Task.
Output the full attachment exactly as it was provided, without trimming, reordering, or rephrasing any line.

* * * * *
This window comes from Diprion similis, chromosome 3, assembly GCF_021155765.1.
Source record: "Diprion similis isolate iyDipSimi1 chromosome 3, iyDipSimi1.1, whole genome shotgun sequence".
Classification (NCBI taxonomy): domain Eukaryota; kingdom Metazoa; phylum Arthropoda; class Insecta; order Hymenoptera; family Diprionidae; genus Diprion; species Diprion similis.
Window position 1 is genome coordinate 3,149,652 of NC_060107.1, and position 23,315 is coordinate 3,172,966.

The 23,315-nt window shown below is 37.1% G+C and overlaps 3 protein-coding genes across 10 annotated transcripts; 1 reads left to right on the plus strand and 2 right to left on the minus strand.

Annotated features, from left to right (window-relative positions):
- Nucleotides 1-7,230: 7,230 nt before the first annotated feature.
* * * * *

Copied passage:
This window comes from Diprion similis, chromosome 3, assembly GCF_021155765.1.
Source record: "Diprion similis isolate iyDipSimi1 chromosome 3, iyDipSimi1.1, whole genome shotgun sequence".
Classification (NCBI taxonomy): domain Eukaryota; kingdom Metazoa; phylum Arthropoda; class Insecta; order Hymenoptera; family Diprionidae; genus Diprion; species Diprion similis.
Window position 1 is genome coordinate 3,149,652 of NC_060107.1, and position 23,315 is coordinate 3,172,966.

The 23,315-nt window shown below is 37.1% G+C and overlaps 3 protein-coding genes across 10 annotated transcripts; 1 reads left to right on the plus strand and 2 right to left on the minus strand.

Annotated features, from left to right (window-relative positions):
- Nucleotides 1-7,230: 7,230 nt before the first annotated feature.